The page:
Business technology leaders should be all over social networking as a means of creating real value from the intellectual assets of the enterprise. The biggest barriers aren’t technical or even organizational – they’re cultural.
I stumbled upon an interesting presentation last week from Roo Reynolds, a smart and ardent Brit who works in IBM’s Hursley Park Lab in the U.K. and sports one of those crazy titles (metaverse evangelist) that make regular businesspeople feel chronically unhip.
As an aside: I’m happy IBM has a metaverse evangelist because virtual worlds hold tremendous promise for collaboration and work of all kinds, and IBM’s got lots of bright people and plenty of money to put into a) figuring out how to make that work and b) communicating that to the aforementioned chronically unhip businesspeople.
Anyway… Reynolds was giving the presentation, titled “the IBM 2010 CIO Outlook” (which of course caught my attention) in Zurich last week. You can view the slides, complete with speaker notes, on Slideshare.
Now that he’s actually given the talk, he’s added the audio to the preso too. How cool is that?
The presentation identifies critical trends and provides a kind of roadmap for the CIOs’ office at IBM. The fourth slide shows the six trends IBM leaders believe will have the greatest impact on their organization and employees in the next few years.
Here’s the list:
Global integration: Companies of all sizes are now doing business globally. The ability to create new relationships and discover new capabilities will be a critical differentiator.
Participatory internet: Employees increasingly live online. Value is created by capturing and re-using the interactions of loosely connected people. (This aligns with Andrew McAfee’s model of the strength of weak ties.)
Workforce demographics: The boomers are retiring, taking all their knowledge with them unless you capture it somehow – and traditional knowledge management sure didn’t work. At the same time, younger workers expect to be connected to all information and all people anywhere, anytime.
Virtualized data and devices: With applications and data moving online, “the user’s computing platform can be anything that supports a web browser – a car, a cell phone, an airplane backrest or a virtual wall display. In addition, communication devices (and browsers) will be able to jump from wireless to cellular to wireless without dropping a session, thus opening up more flexibility and convenience.”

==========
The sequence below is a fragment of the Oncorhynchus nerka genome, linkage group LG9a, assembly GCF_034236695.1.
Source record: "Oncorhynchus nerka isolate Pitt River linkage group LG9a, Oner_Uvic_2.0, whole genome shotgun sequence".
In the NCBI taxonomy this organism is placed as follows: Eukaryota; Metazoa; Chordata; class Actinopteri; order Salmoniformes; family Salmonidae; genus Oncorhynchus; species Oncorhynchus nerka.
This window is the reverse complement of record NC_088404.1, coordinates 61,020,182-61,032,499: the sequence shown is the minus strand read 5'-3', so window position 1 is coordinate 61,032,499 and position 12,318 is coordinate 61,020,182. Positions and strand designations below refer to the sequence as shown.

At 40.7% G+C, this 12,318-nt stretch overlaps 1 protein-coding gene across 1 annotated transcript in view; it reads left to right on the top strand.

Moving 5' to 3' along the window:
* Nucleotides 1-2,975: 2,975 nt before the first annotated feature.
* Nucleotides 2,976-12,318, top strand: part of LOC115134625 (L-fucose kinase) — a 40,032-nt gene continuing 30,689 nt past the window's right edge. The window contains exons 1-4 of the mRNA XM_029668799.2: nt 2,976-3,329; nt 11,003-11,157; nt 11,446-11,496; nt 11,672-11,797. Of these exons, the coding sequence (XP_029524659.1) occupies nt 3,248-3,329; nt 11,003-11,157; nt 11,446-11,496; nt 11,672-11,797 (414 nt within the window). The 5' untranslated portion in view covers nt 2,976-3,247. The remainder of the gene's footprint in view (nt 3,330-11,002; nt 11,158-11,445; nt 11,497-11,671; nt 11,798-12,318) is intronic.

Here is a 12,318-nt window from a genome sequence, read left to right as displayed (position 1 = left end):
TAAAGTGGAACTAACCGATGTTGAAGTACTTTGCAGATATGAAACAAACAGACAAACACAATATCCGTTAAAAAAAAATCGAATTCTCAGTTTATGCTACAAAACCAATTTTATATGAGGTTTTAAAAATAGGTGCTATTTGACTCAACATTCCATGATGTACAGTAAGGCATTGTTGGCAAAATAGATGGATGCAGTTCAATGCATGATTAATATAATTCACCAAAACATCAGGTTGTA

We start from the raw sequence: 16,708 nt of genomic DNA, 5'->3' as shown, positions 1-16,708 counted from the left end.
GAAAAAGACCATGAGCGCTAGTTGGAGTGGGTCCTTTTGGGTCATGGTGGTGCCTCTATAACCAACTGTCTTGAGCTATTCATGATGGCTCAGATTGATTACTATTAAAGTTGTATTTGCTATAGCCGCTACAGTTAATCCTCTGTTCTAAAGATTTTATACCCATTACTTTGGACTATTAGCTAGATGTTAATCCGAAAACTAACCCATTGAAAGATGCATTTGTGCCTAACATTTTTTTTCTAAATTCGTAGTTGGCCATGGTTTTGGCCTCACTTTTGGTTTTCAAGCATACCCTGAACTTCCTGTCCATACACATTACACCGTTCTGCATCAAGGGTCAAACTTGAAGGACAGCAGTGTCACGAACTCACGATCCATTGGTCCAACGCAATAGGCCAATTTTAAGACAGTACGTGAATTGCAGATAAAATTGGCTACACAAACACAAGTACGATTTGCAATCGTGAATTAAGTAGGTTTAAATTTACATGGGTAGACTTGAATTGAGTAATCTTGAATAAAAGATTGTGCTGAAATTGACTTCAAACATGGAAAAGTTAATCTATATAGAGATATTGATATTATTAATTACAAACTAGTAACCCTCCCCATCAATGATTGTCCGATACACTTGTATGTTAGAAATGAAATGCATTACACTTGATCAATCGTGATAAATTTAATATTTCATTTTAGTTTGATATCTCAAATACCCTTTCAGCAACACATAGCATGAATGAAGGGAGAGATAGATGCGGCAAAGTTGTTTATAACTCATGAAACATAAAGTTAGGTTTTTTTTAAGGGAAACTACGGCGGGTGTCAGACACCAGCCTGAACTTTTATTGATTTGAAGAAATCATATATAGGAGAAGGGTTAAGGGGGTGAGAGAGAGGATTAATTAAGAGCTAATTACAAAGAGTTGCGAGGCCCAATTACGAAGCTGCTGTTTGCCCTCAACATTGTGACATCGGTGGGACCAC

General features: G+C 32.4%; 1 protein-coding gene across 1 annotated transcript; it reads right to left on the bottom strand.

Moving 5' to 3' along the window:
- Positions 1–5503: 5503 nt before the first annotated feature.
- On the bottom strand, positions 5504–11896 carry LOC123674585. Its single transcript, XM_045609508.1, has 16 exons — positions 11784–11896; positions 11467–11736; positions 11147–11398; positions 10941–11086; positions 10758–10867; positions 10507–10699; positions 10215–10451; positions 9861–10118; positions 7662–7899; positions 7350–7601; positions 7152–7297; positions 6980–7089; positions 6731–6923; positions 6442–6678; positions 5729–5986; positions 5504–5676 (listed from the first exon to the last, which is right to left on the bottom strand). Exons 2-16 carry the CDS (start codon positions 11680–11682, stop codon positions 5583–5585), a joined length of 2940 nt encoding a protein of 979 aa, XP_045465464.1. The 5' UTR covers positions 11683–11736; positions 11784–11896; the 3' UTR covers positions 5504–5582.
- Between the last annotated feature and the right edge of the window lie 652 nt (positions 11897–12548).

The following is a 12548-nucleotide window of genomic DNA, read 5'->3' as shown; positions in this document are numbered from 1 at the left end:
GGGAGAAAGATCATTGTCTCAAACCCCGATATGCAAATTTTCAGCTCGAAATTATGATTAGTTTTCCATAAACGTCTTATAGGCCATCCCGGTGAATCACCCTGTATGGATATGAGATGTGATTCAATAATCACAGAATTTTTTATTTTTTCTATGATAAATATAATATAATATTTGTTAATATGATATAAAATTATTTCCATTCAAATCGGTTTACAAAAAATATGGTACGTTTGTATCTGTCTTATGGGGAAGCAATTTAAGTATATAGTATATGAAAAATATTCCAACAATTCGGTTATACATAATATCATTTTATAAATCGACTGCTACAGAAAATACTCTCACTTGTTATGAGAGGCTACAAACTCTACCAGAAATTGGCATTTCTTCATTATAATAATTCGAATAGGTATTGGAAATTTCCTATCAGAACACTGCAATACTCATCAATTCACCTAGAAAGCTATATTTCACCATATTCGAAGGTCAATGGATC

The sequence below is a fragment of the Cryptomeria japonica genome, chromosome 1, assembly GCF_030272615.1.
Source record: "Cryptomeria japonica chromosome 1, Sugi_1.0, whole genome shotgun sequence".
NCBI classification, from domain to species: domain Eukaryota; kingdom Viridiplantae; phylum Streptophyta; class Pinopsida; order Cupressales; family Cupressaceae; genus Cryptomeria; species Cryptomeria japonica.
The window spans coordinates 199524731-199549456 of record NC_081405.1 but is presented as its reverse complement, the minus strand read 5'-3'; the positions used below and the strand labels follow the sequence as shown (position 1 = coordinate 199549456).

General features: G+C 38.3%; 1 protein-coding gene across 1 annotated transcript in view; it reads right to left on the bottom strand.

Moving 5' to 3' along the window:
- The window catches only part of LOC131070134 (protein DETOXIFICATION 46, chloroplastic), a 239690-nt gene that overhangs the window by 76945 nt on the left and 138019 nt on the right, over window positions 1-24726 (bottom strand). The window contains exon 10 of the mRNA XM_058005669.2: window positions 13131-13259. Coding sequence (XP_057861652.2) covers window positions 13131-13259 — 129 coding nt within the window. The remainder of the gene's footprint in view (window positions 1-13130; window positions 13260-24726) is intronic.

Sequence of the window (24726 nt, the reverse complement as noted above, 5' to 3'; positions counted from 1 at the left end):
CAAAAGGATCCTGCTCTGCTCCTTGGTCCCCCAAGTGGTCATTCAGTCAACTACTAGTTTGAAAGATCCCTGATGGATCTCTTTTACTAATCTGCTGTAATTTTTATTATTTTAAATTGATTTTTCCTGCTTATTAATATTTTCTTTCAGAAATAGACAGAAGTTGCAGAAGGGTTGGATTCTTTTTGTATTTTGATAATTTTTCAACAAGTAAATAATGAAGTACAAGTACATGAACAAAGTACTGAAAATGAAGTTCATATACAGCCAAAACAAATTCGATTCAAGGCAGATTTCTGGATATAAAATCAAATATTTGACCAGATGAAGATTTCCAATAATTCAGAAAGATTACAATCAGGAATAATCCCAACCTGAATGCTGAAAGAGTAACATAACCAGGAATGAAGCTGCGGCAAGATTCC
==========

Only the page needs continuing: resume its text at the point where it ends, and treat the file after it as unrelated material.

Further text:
The list also includes software as a service and siimplicity from design.
Slide six gets to the crux of why social networking is not just relevant but crucial for businesspeople to embrace:
- “First, to make a lasting transformation, we need to change the paradigm of data access to permit open information discovery and reuse. This is a critical foundation and will require many creative solutions to the challenges of ownership, stewardship, data quality and security management.
- “Second, employees need to be part of the solution and their critical insights and participation need to be actively captured; too often the employee has no opportunity to correct or supplement data, although almost every aspect of their usage provides business value. This, in essence, is what creates value for Google, eBay and Amazon.
- “Third, we need to borrow the examples from today’s web innovators and experiment with hosted productivity applications that are open and extensible. Granting permission and actively encouraging extensions to these applications is where we can capture innovation. We need to facilitate the tools, techniques and distribution this innovation.”
Reynolds aludes here to the challenges of social networking in the enterprise. Some of them, like data quality, security management and compliance, can be worked out with technical and policy solutions. The cultural challenges will be harder to address. Social networking is all about openness. The whole thing works by exposing as much as possible. Putting control in the hands of employees. And having those employees want to give up what in the past has been a source of power and job security.
The latter concern can be amerliorated with what Reynolds’ colleague Dave Newbold (the original author of the 2010 CIO Outlook) describes as the TR3 virtuous circle: tagging, rating, reputations and recognition. It’s not a new concept that employees who are rewarded for sharing will share more; the difference is that we now have tools that make this easy to do. So that leaves the final challenge: The idea of exposing as much as possible and putting control in the hands of employees is antithetical to the traditional top-down management structure of command and control. So who’s going to change that? Your company probably doesn’t have an official metaverse evangelist. Even if it does, this is something every business technology leader should make part of their own job.